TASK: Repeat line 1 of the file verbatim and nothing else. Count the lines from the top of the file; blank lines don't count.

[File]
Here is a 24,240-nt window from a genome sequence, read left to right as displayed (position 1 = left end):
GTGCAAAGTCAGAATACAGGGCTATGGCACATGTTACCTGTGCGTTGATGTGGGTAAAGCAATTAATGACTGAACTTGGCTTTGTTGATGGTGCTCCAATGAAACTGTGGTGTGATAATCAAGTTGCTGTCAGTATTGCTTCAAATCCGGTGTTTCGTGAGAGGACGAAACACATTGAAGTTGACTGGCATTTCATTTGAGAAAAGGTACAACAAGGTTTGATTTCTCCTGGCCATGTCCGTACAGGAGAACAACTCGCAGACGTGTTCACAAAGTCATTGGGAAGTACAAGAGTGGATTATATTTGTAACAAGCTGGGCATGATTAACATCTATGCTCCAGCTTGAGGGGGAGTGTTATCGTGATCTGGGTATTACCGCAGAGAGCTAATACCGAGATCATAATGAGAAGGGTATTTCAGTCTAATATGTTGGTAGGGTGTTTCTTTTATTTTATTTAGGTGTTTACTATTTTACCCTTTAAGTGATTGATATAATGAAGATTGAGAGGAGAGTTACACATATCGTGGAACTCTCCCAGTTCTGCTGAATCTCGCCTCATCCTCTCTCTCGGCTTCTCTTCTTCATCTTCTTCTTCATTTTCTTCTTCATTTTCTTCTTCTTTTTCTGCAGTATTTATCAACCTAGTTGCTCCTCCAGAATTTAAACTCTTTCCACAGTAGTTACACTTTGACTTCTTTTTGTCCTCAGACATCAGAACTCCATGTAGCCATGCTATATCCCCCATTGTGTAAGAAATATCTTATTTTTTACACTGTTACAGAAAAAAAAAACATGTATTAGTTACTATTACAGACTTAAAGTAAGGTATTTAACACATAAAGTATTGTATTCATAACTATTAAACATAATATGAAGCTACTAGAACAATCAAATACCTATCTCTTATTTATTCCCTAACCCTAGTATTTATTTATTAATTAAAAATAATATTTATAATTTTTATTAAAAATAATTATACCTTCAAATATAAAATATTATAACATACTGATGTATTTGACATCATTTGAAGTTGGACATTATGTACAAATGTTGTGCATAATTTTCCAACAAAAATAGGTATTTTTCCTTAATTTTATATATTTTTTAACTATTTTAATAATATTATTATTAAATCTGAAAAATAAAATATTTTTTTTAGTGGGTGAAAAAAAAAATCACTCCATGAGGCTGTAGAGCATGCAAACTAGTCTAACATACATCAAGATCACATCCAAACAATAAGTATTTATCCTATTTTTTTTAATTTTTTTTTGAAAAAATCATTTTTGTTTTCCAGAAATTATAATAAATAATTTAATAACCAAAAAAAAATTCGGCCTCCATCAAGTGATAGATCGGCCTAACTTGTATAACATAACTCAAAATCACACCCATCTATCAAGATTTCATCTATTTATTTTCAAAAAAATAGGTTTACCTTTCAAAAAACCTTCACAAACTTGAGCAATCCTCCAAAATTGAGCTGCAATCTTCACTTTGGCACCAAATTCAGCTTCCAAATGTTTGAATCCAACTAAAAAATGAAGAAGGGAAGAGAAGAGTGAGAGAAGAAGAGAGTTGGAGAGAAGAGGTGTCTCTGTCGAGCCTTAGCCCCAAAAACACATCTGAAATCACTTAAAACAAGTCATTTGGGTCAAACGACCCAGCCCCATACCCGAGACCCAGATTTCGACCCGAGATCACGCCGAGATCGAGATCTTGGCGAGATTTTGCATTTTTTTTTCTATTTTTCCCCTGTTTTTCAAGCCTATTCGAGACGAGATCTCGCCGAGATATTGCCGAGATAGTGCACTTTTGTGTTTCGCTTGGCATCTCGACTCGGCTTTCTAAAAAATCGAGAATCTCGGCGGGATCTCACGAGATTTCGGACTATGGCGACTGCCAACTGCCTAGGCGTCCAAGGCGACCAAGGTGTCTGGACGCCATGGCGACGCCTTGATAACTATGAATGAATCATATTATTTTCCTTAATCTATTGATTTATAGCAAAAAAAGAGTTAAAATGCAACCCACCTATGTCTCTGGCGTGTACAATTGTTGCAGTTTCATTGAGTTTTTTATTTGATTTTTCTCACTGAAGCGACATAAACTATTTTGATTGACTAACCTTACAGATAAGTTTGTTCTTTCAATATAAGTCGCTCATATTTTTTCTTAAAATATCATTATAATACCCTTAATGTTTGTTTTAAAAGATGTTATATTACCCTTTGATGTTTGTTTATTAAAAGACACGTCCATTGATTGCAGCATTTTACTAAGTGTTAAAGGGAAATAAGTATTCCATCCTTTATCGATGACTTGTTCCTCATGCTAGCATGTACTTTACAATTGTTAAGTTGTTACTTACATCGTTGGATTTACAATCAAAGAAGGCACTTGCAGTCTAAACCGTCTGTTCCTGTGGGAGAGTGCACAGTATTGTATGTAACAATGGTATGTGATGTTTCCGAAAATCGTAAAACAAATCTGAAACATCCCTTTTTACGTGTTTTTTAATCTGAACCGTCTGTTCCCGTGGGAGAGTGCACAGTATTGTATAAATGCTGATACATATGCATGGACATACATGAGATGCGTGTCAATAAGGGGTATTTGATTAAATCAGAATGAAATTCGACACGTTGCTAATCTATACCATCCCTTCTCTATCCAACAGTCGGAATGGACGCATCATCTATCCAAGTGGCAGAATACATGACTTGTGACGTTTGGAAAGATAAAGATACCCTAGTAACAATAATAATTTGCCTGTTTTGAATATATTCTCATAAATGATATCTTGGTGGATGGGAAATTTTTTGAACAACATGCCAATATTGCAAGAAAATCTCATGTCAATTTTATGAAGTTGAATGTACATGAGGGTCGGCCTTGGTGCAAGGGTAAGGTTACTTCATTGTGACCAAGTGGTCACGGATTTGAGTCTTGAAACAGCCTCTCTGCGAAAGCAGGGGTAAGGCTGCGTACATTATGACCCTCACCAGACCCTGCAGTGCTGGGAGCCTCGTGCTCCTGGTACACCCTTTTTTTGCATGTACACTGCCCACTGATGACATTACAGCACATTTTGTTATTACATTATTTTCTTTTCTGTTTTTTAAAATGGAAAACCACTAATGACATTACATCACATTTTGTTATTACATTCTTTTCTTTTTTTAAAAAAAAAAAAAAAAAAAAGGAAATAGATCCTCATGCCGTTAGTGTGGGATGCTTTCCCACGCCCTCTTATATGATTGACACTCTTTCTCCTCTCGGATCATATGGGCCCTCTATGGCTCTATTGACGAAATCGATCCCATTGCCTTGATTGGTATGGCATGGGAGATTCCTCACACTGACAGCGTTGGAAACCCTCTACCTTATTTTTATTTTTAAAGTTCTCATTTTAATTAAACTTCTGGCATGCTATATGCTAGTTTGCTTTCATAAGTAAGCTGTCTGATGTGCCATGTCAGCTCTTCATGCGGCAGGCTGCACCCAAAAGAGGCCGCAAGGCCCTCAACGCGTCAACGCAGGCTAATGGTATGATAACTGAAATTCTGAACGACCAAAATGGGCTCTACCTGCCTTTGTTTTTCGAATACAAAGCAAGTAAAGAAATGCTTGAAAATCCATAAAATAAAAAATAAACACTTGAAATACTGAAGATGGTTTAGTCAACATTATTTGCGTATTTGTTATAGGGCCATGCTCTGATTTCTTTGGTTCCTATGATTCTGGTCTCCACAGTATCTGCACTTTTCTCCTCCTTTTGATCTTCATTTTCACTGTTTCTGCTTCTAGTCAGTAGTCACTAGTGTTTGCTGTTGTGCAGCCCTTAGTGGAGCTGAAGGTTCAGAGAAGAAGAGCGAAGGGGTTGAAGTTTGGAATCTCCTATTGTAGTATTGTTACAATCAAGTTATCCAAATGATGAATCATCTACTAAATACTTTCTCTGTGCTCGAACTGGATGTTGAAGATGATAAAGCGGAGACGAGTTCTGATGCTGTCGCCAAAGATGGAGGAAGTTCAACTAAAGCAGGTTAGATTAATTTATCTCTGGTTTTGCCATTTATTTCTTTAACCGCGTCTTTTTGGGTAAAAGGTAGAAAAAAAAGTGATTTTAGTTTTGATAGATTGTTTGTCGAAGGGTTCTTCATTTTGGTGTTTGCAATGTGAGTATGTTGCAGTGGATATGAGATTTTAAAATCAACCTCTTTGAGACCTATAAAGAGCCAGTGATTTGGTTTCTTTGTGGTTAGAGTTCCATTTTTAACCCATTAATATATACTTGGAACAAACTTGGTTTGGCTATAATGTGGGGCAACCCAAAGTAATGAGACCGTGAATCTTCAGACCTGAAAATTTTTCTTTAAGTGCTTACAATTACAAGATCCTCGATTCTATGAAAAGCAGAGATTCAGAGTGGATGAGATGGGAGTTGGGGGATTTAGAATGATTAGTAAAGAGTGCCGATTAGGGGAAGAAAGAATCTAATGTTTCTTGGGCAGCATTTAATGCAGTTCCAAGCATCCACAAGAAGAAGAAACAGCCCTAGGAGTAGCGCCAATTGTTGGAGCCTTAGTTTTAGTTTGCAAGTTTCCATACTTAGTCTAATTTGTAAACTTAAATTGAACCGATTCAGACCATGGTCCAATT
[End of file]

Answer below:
Here is a 24,240-nt window from a genome sequence, read left to right as displayed (position 1 = left end):